NLD to play kingmakers as horse-trading begins

NLD to play kingmakers as horse-trading begins

FACE OF CHANGE: Aung San Suu Kyi's NLD is widely tipped to win Sunday's poll, but securing a parliamentary majority will be more difficult. (AFP photo)
FACE OF CHANGE: Aung San Suu Kyi's NLD is widely tipped to win Sunday's poll, but securing a parliamentary majority will be more difficult. (AFP photo)

Yangon: When the votes are counted, the serious horse-trading begins.

The most popular party - the National League for Democracy, headed by the charismatic Aung San Suu Kyi - probably will not win an absolute majority. Of 440 Lower House seats, 330 will be voted on Sunday. The 168 Upper House seats up for grabs, of 224 in total, are spread evenly throughout the 14 states and provinces.

With a hybrid political system and a quarter of the seats set aside for the army’s commander-in-chief to fill, the NLD will likely have to cut deals to get its people into key positions. Even the post of president - the head of state and government - may be beyond the control of the NLD. The president is only indirectly elected: the Lower House, Upper House and military MPs each elect a vice-president, and from these three the president is chosen. That person has control over the cabinet and the chief ministers for each of the 14 regional parliaments. This will take time: The official hand-over to the next government is set for the end of March.

One clear division will be between the ethnic peripheral areas and the more predominantly Bamar areas, and between urban and rural voters. The urban areas will strongly support Mrs Suu Kyi. Almost all the 81 lower house seats in Mandalay and Yangon are certain to go to the NLD as well as the 24 upper house seats.

The NLD then has a choice of forming an alliance with the ethnic groups or the army to elect the president of its choice - the former is more likely. As the strongest party in the Lower House, Mrs Suu Kyi could be selected as speaker - the two speakers are chosen immediately after the new parliament convenes, before turning their attention to the presidential contest.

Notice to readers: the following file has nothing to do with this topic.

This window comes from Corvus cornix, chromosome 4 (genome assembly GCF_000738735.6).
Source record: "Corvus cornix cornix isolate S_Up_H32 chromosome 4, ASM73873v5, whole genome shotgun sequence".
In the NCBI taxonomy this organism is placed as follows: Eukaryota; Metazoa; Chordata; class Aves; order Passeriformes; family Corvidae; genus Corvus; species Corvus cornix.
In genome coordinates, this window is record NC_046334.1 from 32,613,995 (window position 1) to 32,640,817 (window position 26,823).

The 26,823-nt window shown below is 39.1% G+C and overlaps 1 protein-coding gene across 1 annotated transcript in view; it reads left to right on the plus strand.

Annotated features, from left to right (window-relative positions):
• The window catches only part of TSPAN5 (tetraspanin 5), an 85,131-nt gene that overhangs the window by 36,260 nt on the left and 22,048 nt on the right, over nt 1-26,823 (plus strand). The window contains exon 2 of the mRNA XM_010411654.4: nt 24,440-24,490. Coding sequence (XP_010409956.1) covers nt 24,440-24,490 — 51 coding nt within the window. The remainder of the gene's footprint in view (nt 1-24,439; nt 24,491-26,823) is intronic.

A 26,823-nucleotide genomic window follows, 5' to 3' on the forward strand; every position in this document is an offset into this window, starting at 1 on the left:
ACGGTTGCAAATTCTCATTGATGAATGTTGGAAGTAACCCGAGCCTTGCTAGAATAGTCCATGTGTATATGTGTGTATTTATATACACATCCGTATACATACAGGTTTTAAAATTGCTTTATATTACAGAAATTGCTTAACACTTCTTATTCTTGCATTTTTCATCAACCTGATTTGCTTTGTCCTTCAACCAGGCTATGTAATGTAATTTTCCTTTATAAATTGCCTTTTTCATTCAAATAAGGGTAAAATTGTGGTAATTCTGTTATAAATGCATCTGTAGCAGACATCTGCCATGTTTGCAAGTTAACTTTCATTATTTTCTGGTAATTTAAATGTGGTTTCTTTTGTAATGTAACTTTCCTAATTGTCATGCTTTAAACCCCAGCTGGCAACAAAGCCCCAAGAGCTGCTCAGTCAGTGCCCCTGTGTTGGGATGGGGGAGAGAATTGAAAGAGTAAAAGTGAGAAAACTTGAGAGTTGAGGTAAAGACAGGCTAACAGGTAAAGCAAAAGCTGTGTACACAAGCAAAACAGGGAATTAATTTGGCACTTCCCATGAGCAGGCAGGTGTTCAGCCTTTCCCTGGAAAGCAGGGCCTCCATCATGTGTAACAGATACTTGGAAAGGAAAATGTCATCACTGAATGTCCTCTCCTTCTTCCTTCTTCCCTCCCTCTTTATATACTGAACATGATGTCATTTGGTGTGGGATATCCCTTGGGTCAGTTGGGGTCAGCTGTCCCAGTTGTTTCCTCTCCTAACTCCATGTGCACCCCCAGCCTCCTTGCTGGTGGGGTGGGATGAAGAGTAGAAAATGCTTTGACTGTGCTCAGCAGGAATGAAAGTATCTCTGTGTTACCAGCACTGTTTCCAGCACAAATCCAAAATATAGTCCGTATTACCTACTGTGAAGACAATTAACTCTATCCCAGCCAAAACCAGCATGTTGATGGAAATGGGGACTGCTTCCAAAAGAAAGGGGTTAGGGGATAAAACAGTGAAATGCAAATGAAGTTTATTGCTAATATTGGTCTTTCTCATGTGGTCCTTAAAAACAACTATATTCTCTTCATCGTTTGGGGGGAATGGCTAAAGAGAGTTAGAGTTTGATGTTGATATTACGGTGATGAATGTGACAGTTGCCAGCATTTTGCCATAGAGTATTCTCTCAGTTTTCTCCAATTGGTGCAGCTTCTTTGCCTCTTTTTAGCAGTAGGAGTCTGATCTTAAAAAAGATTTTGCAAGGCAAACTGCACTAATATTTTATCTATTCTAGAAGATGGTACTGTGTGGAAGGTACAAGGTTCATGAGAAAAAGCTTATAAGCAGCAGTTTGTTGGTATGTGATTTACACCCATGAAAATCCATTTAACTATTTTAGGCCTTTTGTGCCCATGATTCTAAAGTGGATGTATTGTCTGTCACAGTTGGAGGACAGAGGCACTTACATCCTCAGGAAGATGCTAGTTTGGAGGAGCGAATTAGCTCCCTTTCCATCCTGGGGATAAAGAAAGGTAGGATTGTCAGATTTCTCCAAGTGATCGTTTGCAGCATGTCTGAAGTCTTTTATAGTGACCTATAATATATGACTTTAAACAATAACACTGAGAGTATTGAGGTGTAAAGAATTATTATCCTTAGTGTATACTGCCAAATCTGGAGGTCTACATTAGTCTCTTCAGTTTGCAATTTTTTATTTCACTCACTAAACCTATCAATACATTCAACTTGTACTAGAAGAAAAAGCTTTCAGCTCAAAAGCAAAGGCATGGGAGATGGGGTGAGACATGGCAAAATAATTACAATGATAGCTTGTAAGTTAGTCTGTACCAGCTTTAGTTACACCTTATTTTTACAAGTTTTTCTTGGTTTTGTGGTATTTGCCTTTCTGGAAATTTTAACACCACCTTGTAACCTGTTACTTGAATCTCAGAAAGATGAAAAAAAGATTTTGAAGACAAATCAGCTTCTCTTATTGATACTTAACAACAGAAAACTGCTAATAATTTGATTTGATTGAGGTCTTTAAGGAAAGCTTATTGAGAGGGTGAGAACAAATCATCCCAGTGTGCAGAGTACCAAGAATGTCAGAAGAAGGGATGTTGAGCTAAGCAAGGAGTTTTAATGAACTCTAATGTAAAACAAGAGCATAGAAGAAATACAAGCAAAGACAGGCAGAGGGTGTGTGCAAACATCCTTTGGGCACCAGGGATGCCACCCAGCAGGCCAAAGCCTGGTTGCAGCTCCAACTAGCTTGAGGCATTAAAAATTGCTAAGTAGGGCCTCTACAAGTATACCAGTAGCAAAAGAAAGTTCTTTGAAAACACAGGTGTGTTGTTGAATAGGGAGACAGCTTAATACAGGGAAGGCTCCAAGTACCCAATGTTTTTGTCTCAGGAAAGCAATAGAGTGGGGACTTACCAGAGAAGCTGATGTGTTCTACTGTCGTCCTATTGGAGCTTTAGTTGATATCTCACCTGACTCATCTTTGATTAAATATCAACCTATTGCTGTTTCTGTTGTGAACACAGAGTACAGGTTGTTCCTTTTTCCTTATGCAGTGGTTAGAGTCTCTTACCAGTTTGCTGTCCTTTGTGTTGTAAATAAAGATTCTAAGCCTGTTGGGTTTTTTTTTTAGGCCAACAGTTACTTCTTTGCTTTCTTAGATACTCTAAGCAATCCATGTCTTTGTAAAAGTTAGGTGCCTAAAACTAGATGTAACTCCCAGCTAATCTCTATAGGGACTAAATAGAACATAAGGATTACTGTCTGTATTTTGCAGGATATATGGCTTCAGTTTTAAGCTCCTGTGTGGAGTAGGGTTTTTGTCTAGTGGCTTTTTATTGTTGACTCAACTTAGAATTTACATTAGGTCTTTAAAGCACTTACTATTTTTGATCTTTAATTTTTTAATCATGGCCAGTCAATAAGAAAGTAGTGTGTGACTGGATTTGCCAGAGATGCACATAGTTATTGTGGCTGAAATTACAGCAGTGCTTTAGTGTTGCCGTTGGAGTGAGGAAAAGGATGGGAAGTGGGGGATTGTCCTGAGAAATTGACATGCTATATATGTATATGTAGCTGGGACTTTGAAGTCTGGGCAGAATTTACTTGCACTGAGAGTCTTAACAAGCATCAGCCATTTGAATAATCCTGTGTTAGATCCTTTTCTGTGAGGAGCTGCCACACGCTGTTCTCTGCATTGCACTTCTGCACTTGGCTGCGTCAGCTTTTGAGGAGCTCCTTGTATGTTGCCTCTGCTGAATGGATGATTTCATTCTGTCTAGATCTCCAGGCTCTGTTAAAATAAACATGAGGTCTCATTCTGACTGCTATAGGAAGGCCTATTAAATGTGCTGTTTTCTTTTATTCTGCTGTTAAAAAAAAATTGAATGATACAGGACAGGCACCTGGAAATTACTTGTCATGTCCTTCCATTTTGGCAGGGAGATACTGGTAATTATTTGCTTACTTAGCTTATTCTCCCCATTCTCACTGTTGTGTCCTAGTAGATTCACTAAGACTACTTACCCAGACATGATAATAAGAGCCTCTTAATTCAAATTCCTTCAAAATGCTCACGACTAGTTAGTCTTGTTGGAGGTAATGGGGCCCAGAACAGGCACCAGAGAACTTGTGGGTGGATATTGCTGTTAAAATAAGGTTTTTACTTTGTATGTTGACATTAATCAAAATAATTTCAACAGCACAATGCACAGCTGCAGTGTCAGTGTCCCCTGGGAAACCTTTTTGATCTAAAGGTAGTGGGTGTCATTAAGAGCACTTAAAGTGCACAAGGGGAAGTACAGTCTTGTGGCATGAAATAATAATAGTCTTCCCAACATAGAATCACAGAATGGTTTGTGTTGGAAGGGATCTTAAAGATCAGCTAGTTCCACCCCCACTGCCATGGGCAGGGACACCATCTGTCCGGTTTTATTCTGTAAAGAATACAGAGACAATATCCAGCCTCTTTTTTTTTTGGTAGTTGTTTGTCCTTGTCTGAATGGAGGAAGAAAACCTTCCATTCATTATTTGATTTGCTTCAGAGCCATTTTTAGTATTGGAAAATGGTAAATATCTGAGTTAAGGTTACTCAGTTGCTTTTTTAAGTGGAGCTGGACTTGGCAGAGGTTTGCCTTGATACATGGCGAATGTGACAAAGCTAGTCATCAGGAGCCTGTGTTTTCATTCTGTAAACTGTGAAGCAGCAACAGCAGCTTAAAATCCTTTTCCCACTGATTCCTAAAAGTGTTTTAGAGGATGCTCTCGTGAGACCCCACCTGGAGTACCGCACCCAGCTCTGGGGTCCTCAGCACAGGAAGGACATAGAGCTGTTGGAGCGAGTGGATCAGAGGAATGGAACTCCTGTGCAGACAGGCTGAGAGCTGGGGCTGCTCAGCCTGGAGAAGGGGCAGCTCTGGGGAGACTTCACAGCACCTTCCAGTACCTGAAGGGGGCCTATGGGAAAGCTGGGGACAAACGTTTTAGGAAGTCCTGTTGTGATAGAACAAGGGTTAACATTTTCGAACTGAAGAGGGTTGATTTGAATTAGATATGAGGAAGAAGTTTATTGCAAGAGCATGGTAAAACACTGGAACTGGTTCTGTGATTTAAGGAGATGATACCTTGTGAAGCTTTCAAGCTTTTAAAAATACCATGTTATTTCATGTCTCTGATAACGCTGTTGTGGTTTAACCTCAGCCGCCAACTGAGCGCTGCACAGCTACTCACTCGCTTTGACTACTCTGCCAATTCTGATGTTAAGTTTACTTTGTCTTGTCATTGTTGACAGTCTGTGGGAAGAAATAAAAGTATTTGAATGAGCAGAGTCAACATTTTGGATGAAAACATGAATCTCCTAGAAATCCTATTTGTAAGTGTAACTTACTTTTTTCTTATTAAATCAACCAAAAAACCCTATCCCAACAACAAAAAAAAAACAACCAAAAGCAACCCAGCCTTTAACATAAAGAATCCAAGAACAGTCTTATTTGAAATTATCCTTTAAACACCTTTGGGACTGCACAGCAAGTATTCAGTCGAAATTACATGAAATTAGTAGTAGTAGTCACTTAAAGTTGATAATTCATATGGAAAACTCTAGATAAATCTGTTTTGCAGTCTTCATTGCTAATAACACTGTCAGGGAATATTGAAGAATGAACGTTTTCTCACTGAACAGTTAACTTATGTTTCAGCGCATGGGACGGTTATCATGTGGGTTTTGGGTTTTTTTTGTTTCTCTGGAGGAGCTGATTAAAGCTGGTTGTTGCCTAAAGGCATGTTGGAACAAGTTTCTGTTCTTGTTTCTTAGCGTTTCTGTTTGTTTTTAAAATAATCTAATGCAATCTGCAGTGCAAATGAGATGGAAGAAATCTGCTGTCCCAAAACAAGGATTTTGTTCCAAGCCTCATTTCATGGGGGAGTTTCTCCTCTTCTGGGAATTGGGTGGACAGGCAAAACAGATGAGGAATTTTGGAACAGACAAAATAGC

If the NLD’s still unnamed presidential nominee is as universally acceptable as Mrs Suu Kyi believes, the party may win enough support from minority parties or even the army to have its nominee elected. It may mean doing a deal with the army to have commander-in-chief Min Aung Hlaing as first vice-president - and to guarantee him a more formal and powerful position than the current two vice-presidents have enjoyed.

Should the ruling Union Solidarity and Development Party do better than expected, they have promised Thein Sein will remain as president. But expect Sen Gen Min Aung Hlaing to figure prominently. The Upper House speaker is likely to be Soe Maung - though he may also be a presidential nominee - with current speaker Khin Aung Myint also strongly tipped to regain this post. The key candidate in the presidential contests will be that nominated by the army, which is most likely to be the current commander-in-chief Sen Gen Min Aung Hlaing - though he may delay his entry into politics, if the NLD numbers in parliament seem too threatening.

The NLD’s strength in parliament may decide Thein Sein’s fate, as Mrs Suu Kyi would never accept him as president again. In such a scenario, Soe Maung, a minister in the president’s office, would be the most likely next president. While an NLD landslide cannot be ruled out, an army-led coalition is the most likely outcome, with concessions to Mrs Suu Kyi and her party. They may not be able to take all in this election, but they will certainly play a role as kingmakers.

Larry Jagan

A specialist on Myanmar

Larry Jagan is a specialist on Myanmar and a former BBC World Service News editor for the region.


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